Emily Jones, a Graduate Engineer from The 5% Club member Balfour Beatty, speaks about her recent visit to Barnardo’s as part of her company’s Building Better Futures Programme.
Read her thoughts on how companies in the construction industry have a duty to provide more than funding for vocational training programmes like Barnardo’s.
How did you get to your desk this morning? I travelled by car, train, tube and made the journey up the fish bowl lift at Head Office. In reality, I got to my Balfour Beatty desk by turning up at school, passing my exams, going to university and getting a graduate job. That all sounds pretty normal to me.
But I know that I was lucky. I was fortunate enough to be traditionally academic. I liked school, I was a natural classroom-based learner, and so I would attend and kind of enjoy it. I had no important responsibilities at home, so no real distractions or challenges. Not everyone has such easy circumstances.
When I was asked if I would like to visit some of our Building Better Futures charitable partners, I jumped at the chance, but also realised I didn’t know very much about them. I’ve volunteered at the London Youth Games, ‘dressed down’ on a Friday, putting my pound in the box, but I wasn’t completely aware of where our funding goes beyond this.
The charitable partner I visited was The Hub – Barnardo’s Learning and Skills Centre. It takes on young people who find it difficult to engage in traditional school-based learning and offers tailored study to support different pupils’ needs. Visiting at the end of the school term, I was told of particular success stories as I watched three of the current pupils carrying out a model car building task. Examples of work completed by these pupils could be seen in each of the three construction-based workshops: Carpentry, plumbing and painting and decorating. Basic skills are taught in these areas, leading to foundation and intermediate Construction Skills qualifications.
One particular student – and her work – caught my eye. 18 months in, she has completed her Level 1 Diploma in Construction Skills and is returning in September to attain the next level. ‘Getting your head down’ was literal in her case. She barely turned away from the model car she had been tasked to build that day, and was wheels and doors ahead of the others. She completed work ahead of time and was tasked with extra work above and beyond the course content. There is hope to nominate her for the Young Builder of the Year Awards for 2014. She wouldn’t have had this opportunity in her school.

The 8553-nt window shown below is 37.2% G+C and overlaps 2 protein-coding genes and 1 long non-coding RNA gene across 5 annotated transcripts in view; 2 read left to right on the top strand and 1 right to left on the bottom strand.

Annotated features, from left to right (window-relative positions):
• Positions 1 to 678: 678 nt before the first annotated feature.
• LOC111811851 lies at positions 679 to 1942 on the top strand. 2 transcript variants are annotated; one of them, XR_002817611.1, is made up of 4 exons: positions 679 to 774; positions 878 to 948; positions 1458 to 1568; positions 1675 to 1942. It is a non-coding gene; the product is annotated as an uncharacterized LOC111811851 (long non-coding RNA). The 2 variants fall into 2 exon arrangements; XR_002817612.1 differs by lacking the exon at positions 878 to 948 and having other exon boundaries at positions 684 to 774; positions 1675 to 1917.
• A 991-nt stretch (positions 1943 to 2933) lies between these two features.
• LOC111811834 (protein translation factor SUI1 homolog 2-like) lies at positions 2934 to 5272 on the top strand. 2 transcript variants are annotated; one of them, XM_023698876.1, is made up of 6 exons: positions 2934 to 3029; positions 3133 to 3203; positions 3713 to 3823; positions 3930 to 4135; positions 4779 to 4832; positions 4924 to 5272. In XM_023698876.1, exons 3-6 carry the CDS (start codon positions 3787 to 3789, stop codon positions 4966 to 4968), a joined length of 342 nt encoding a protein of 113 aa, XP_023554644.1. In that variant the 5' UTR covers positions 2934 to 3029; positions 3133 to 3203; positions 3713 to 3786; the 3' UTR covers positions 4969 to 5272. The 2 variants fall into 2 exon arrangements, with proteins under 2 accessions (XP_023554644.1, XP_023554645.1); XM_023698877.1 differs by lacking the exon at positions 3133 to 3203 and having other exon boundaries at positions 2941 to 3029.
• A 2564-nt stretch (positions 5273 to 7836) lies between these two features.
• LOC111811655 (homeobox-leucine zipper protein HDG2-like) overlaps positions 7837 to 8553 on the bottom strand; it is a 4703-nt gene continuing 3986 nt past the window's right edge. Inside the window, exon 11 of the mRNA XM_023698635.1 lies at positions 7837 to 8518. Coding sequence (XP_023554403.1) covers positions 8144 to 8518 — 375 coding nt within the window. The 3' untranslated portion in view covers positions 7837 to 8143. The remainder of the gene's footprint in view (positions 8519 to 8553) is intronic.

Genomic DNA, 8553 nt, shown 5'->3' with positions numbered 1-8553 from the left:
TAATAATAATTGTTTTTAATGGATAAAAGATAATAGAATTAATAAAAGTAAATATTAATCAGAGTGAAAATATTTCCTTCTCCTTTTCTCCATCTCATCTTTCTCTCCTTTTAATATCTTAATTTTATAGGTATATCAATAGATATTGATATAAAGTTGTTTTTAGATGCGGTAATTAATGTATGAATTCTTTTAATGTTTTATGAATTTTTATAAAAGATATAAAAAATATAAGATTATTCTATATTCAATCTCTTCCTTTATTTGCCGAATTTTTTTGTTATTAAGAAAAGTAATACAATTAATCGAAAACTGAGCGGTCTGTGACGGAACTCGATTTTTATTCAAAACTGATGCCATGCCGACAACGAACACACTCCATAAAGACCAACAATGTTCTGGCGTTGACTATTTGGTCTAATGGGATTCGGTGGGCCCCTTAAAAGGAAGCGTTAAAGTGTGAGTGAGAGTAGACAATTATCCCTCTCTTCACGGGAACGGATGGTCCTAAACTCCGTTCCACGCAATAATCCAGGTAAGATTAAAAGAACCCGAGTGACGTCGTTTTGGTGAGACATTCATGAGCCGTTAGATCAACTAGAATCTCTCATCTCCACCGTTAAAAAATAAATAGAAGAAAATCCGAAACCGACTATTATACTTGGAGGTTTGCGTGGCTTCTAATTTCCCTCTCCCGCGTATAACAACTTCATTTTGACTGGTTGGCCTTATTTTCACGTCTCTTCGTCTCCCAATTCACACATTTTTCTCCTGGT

Alongside Construction Skills diplomas, the staff at The Hub teach a core curriculum, including IT skills, literacy and numeracy, as well as working to get a CSCS card. Depending on specific needs, pupils can attend for 1 to 4 days. It was pretty amazing to see young people who had previously had poor attendance at school re-engage with many achieving significantly better attendance at The Hub.
This is just one example of where our money is going. Our fundraising and the company’s match funding helps to ensure this programme carries on being successful. The next academic year will see between 20 and 30 pupils compared to six in the last, as well as improved facilities and the introduction of a breakfast club. Funding is one thing, but what struck me was the obvious gap in how companies in the construction industry can support this type of programme. These pupils need more than skills, they need experience. We’ve helped to get them on a learning path towards a future career in construction, but to keep them there requires mentoring, guidance, access to work experience and apprenticeships. We have the ability.
Companies in the industry can make a difference. Anita Roddick, of The Body Shop said; “if you think you’re too small to have an impact, try going to bed with a mosquito in the room”. It’s so exciting to see Balfour Beatty graduates and apprentices who are keen and not too far removed from the kids at Barnardo’s, offering them an insight into the world of construction. Companies like ours have a responsibility to provide more than funding, and it is initiatives like the Barnardo’s Hub that make me proud to work at Balfour Beatty.